Originally published in The Nostalgia Digest, Winter, 2013.
The most famous of Chicago’s black radio performers is unquestionably Richard Durham who was born in Raymond, MS, on September 6, 1917 but spent most of his childhood in Chicago. One source claims he studied first at Wilberforce and Central YMCA College before attending Northwestern University in suburban Chicago where he participated in the first NBC-Northwestern University summer radio institute in 1942. Some of Durham’s earliest writing work came as a dramatist with the WPA’s Writers Project and as national editor for the black newspaper The Chicago Defender.
Durham’s first known radio work was a weekly series entitled Democracy – USA, aired on Chicago’s WBBM beginning May 4, 1946. It was a fifteen-minute series of Sunday morning broadcasts that dramatized the life of prominent African Americans. Sixteen months later in September, 1947 while Democracy – USA was still on the air, Durham’s second effort, Here Comes Tomorrow, premiered on WJJD. Considered the first black soap opera, this story followed the Redmond family and their son, Milton, who returned home with amnesia after fighting in Italy during World War II. Both Democracy – USA and Here Comes Tomorrow went off the air in the spring of 1948.
Destination Freedom, Richard Durham’s most enduring radio legacy, debuted June 27, 1948 over WMAQ. The basic premise of Destination Freedom, dramatizing the lives of individuals of African descent and prominent events in black history, was an extension of his original work Democracy – USA. Destination Freedom ran for two years, an impressive run for a program that never attracted a commercial sponsor, was not picked up by a network, and focused on the interests of African Americans. In 1956, six years after the program left the air, Durham filed suit against NBC for $250,000 claiming the network had continued to air episodes in the years since he had left despite his claims to all copyrights concerning the show.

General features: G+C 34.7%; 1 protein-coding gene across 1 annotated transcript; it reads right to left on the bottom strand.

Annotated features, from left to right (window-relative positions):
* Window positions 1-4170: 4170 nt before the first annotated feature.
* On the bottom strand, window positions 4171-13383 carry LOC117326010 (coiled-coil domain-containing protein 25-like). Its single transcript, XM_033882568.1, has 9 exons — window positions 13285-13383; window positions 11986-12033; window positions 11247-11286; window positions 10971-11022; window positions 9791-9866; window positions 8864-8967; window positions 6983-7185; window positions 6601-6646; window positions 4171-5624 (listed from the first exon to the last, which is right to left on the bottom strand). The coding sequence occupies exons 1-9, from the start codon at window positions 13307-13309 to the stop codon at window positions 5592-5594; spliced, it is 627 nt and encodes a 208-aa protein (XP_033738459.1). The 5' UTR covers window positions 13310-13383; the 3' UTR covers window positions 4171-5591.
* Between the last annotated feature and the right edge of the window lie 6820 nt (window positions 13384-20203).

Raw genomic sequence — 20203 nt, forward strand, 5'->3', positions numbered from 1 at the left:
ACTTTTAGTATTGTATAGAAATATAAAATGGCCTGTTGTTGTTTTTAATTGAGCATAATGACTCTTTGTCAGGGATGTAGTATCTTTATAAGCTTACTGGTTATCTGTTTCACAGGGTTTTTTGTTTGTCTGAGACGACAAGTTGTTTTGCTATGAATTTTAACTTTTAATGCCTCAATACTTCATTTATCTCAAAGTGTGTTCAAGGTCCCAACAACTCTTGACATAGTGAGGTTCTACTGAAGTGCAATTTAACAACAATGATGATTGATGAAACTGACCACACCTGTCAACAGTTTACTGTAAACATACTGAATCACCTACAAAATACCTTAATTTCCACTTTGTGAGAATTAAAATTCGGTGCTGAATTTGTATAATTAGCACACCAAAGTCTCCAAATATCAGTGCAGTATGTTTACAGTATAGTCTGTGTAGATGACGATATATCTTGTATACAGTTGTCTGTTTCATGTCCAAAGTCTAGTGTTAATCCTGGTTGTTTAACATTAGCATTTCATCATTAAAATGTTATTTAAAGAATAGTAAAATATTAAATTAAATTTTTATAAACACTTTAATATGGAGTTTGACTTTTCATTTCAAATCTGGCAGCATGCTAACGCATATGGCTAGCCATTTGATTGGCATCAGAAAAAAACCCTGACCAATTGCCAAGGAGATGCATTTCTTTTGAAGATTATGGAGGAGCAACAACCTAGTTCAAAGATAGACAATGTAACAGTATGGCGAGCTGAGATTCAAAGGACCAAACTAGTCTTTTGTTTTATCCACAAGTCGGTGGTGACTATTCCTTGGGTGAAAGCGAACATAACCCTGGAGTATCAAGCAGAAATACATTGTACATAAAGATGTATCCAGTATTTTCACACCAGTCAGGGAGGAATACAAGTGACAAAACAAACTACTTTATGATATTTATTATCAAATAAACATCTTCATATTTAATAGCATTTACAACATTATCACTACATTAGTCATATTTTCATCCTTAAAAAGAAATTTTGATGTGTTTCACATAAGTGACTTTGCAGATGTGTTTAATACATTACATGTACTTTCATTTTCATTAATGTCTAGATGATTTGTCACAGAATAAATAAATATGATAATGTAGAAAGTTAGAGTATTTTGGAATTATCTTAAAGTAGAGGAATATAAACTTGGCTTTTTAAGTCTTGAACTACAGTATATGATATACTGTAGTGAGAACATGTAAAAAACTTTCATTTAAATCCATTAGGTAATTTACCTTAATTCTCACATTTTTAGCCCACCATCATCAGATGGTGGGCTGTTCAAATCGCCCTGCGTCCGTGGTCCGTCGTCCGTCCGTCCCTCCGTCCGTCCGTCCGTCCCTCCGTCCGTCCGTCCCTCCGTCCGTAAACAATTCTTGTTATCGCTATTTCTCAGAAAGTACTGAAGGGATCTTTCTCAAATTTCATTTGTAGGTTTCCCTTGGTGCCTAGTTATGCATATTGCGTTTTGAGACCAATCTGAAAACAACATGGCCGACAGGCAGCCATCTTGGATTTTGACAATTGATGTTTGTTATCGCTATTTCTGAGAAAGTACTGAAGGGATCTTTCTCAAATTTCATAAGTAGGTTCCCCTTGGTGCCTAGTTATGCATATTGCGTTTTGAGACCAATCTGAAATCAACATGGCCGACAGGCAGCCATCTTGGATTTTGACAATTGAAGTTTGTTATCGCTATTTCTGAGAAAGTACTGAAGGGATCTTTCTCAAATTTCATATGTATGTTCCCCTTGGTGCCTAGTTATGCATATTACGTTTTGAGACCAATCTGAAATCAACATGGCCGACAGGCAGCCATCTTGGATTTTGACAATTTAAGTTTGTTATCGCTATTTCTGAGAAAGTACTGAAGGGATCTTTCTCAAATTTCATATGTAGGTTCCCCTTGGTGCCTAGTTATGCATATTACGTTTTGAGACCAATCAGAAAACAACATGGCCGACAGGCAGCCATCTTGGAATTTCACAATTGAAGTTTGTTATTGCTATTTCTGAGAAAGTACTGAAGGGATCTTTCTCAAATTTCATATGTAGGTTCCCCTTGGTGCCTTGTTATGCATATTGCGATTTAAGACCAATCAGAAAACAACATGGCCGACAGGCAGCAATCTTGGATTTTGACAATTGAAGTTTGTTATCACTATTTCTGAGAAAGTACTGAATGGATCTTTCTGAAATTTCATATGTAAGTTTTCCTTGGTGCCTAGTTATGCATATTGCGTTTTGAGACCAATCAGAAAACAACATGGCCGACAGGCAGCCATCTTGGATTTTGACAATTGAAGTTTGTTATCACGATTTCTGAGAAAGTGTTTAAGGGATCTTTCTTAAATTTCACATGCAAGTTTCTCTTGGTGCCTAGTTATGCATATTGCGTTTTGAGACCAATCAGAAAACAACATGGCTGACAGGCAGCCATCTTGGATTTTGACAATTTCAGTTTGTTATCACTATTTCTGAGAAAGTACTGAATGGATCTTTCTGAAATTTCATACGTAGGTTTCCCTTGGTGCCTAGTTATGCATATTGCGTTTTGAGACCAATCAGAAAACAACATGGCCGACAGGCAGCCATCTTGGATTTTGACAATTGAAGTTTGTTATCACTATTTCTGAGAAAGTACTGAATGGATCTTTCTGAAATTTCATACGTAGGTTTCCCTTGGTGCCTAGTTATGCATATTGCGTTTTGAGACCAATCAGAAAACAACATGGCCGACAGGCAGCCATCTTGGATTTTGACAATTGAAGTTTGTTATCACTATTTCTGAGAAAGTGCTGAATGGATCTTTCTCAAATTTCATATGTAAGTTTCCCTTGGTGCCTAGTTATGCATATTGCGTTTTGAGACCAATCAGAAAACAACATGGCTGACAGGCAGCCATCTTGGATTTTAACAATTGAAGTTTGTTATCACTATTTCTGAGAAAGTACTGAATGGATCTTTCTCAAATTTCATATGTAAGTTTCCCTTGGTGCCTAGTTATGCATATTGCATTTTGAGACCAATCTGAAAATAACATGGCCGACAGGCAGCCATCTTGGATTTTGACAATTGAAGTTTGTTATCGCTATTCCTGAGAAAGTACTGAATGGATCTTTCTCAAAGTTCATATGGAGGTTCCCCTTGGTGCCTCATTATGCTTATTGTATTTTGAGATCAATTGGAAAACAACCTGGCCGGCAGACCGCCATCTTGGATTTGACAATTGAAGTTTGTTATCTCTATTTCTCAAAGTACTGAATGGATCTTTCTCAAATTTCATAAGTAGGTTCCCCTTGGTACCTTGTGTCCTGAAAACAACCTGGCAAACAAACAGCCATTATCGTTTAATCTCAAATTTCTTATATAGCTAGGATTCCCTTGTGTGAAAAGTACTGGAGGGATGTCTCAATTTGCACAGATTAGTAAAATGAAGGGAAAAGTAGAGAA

The extent of Durham’s post-WMAQ writing is less clear. In a 1983 interview with John Dunning, Durham recalled leaving Destination Freedom to work on the Irna Phillips show What’s New? starring Don Ameci. According to Durham, the pay differential between the sustained Destination Freedom and a sponsored Phillips work was too much to pass up. He also commented in the same interview that frequently his name was not associated with scripts in order to avoid causing problems with Southern sponsors. One other known Durham script was the August 31, 1957, episode of CBS Radio Workshop which featured a story concerning Denmark Vesey, a slave who led an uprising in 1821. Vesey had been the subject of Destination Freedom on its July 18, 1948, broadcast. The extent of Durham’s radio writing may never be fully realized.